Monday, April 18, 2011

Jen Coleman


Lingcod play the role of 15 million unemployed in this story.

Squirrel monkeys play the role of the carbon economy in this story.

Squid will play the role of the 46 million uninsured in this story.

Hungry lingcod sway in swells among pinnacles

in an earthquake by no other name than earthquake

off the fourth highest coast of unemployment.

Lingcod do not like dead bait.

Lingcod are the most curious fish by far

near the bottom of the battered economy.

The world takes notice of the lingcod feeling

jobless, the analysis, fish lurking

in the deep, making decisions.

Squirrel monkeys take notice of lingcod

with their “I’m still hungry” grins. Monkeys

see colors they weren’t born with.

Squirrel monkeys see, in a triumph of science,

the heart of hearts burning, the chimney filling

the belly of the mountain.

In megawatt valley, with a hard won share of credit

squirrel monkeys know about nervousness

from the squid and its giant axon.

That a monkey knows. It knows from squid

from a red devil squid stalking fish up the coast.

Say it’s warm, and squid swim

in the warm up the coast near the end of life.

Say the squid in the North are cold

and the end of their lives wash up.

Will a lingcod worry about a crippled

squirrel monkey worrying about

squid? The squirrel monkey

asks why its brain is telling it this and is telling it this

right now, this nerve, this educated nerve-ending

educated by a squid.

And the lingcod are all: “thank you squid

for showing science the mechanisms of compassion”

as hourly earnings rise a penny.

Weekly wages fall with outbursts and decorum.

Outbursts hoot-hooting in congress hoot-hooting

on the shore and hoot-hooting on the tennis court.

And the brain watches through the squid and that is how

the lingcod know the squirrel monkey watches,

and feeds itself a plum,

and feeds itself and watches and exclaims, and slides and claps

and watches the lingcod dart in a near-shore lair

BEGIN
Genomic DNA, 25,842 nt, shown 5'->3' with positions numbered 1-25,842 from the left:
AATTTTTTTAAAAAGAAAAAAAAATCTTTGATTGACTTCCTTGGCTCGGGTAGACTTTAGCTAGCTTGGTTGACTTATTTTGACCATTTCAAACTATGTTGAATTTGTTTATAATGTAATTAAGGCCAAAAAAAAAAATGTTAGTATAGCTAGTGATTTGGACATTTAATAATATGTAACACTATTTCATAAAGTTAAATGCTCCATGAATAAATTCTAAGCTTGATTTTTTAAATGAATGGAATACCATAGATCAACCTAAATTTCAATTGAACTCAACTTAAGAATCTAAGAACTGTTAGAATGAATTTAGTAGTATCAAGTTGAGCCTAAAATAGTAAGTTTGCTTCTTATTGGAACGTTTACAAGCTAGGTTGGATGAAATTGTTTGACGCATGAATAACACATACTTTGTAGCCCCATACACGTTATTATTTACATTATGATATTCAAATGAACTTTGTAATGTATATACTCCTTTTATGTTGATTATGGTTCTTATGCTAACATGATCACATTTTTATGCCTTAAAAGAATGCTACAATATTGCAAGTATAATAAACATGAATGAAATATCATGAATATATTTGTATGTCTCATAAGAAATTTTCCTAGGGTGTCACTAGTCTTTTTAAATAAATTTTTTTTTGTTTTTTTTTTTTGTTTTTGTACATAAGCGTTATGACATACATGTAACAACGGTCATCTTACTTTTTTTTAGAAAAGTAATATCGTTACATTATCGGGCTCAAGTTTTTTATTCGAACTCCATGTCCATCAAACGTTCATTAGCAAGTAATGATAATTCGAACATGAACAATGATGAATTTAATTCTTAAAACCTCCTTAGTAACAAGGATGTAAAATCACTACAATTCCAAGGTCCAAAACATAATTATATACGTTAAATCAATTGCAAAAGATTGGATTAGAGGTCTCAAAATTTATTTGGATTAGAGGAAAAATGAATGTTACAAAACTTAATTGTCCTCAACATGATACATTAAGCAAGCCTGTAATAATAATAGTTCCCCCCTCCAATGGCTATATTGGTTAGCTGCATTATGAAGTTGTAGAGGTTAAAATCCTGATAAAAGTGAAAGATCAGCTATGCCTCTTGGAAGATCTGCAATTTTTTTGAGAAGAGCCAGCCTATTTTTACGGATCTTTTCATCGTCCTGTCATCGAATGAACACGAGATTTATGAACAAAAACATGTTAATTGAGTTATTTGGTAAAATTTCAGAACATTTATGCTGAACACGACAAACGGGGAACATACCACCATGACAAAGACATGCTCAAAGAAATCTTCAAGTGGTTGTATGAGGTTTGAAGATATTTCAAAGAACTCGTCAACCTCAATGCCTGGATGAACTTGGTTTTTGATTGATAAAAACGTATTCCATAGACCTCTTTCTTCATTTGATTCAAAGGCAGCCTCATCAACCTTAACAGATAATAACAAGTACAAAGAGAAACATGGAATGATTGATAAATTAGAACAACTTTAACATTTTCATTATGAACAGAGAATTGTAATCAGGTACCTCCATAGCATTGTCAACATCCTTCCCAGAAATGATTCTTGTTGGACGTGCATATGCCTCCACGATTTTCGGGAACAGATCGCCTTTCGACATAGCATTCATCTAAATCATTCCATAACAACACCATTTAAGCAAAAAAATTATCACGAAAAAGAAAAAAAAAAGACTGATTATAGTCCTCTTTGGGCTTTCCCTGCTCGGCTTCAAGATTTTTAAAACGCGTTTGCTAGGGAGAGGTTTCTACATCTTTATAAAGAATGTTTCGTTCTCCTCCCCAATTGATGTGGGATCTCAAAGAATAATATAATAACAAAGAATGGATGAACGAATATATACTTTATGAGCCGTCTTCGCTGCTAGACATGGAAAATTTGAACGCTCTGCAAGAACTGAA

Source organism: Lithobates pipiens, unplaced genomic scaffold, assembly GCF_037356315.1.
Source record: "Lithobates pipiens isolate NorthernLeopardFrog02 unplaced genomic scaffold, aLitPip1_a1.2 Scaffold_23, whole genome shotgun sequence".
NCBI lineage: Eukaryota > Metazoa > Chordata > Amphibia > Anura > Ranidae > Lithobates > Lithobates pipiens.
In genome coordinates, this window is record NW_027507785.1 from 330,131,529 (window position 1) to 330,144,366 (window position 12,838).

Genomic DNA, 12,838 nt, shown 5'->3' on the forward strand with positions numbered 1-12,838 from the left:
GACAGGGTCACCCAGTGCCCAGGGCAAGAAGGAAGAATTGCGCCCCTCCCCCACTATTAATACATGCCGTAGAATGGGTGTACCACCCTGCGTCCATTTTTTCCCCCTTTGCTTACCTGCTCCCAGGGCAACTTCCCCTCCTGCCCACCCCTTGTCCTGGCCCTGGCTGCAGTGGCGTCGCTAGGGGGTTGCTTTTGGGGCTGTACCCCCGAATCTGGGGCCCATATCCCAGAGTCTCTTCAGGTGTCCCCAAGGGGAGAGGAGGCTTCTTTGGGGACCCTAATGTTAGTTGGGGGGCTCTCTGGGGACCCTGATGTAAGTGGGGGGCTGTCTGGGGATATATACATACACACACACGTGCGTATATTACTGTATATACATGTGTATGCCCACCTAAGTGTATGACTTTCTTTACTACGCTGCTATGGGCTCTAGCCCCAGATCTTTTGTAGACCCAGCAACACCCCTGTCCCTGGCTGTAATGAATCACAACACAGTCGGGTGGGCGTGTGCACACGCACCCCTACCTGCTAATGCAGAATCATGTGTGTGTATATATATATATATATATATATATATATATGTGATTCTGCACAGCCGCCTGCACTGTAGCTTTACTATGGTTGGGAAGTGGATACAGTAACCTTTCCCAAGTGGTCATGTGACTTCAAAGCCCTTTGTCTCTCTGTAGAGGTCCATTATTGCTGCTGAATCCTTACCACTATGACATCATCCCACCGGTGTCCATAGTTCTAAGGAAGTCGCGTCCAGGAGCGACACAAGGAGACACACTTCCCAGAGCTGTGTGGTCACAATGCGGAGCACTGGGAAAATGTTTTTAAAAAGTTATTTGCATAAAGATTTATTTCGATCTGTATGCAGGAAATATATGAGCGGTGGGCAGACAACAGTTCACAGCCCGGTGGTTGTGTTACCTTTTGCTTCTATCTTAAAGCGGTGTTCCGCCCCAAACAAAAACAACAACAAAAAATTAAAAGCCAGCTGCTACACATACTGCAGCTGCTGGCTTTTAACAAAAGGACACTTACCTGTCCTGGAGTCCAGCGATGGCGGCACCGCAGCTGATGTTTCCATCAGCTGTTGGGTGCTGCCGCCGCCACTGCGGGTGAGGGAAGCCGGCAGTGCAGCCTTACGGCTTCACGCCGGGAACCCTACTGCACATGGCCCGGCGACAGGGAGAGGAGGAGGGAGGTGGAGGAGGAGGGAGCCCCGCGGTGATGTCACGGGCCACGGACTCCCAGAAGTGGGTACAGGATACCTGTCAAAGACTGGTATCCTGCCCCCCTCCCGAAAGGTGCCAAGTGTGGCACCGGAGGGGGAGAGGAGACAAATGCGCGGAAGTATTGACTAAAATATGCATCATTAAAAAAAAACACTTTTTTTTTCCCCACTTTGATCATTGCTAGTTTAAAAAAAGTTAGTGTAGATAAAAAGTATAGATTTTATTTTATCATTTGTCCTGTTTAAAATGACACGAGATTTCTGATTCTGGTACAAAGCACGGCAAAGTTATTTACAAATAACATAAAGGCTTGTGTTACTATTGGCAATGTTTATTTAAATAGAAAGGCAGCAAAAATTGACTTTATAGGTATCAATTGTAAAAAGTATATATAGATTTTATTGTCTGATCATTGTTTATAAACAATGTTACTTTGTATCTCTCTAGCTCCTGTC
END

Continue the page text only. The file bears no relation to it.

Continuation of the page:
dozens in 30 feet of water.

The squirrel monkey watches and knows

and if the monkey goes missing ask the axon

and it will or it will not tell.

And squirrel monkeys in another big show have coal at the heart

to burn, to see in red and green, a triumph

of science, in full color, as the lingcod refuse to let go.

A 50-pound lingcod bit and held on

to a 30-pound lingcod that bit and held a squirrel

monkey in its mouth,

even with the self-inflicted tailpipe affliction,

the tacos del mar affliction, the self inflicted

illness the lingcod holds.

Will the squirrel monkey seeing red bury the carbon

in the belly of the mountain and into the pores,

looking green and red

for curious lingcod to bite in the streets

and wash up on the cold beach on northern shores

where they’ve never seen squid before?

If it is not about race it is about rage it is not a race.

It is rage it is not a race to rage it is a rage

race. I do not mention

the president at all in this piece.

I saw only the squid chasing the warm waters north

to die on the shore and become picturesque.

This poem appeared in Capitalism, Nature, Socialism: Volume 21, Number 2, June 2010



Elective Affinities

Poets for Living Waters


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